Vol. 6, Issue 7, February 19, 2007


"Cousin Marie says politicians aren’t gentlemen," may be Etiquetteer’s favorite quotation from all Agatha Christie’s mysteries. Then there’s Henry Fonda in Jezebel, who said, "I believe it was Voltaire who said ‘I disagree with everything you say, but I will defend to the death your right to say it.’" These two quotations come to the heart of a living civics lesson that took place in Massachusetts this month, bringing together a state senator, a high school, Facebook, American Idol, and differing political ideologies. The result has been less about the ideologies and more about Free Speech vs. Perfect Propriety. Both have taken a beating.

In brief, Massachusetts State Senator Scott Brown, a Republican, was scheduled to make an appearance at a high school in his district to discuss his conservative positions. A student with more liberal positions than Senator Brown created a page on, the popular social networking website, in the days or weeks before the senator’s appearance. Students posted profane comments on the page, some very personal, about both the senator and his daughter, a former American Idol contestant. Photos of the senator with devil horns and pitchfork added were posted as well.

Senator Brown became aware of these comments before his appearance at the high school. He brought a copy with him and proceeded to read, word for four-letter word, many of the profane comments written about him and his daughter to the eighty sophomores present. Teachers were horrified that a state senator was swearing in front of an entire high school. One student was quoted as saying, "He was doing it loudly and pretty angrily." There has been some hand wringing about childishness and just how a state senator ought to act. Senator Brown’s response: "If the kids are old enough to write it, they’re old enough to hear it."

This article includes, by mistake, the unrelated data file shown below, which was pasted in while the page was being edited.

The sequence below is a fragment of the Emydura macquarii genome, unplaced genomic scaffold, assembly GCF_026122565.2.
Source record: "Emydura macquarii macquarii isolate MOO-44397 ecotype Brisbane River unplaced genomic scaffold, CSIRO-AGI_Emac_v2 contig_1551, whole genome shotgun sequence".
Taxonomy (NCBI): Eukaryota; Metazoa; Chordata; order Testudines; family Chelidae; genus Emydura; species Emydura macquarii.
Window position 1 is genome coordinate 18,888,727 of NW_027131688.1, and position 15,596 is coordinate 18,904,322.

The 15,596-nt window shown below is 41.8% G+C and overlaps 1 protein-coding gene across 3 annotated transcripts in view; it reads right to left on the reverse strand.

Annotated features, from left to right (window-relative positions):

Etiquetteer sides with Senator Brown. This may surprise you.

Free speech is one of the most precious cornerstones of our Great Nation. We should all be able to say what we want without fear of government surveillance, whether it’s "I love the war," "I hate the war," or even "You’re wearing that?" But Etiquetteer also believes that, if you’re going to exercise this right, you might at least have something to say. Profanity is easy, unoriginal, and distracting. What kind of a person are you if that's the best you can do with free speech? And it certainly has not escaped Etiquetteer’s notice that no one is talking about the issues anymore, only the profanity.

It’s not surprising to see adolescents behave like, well, adolescents. Etiquetteer does not condemn the kids who made the profane postings. But it is important for adolescents (and all of us) to know that actions have consequences. Comments made in the public square, whether on the Internet, the newspaper, or anywhere, may be heard by anyone. When you say something, you’re responsible for what you said. You shouldn’t be surprised if someone calls you on it, especially if it’s personal. Senator Brown did that in a very dramatic and public way. Etiquetteer hopes that it impressed on these students these lessons:

  • Personal attacks don’t further a discussion of issues.
  • Post something on the Web and anyone can read it, even people you don’t want to read it.
  • Profanity still has the ability to shock. That makes it the lowest common denominator when trying to get attention. Use more class and think of another way to make your point.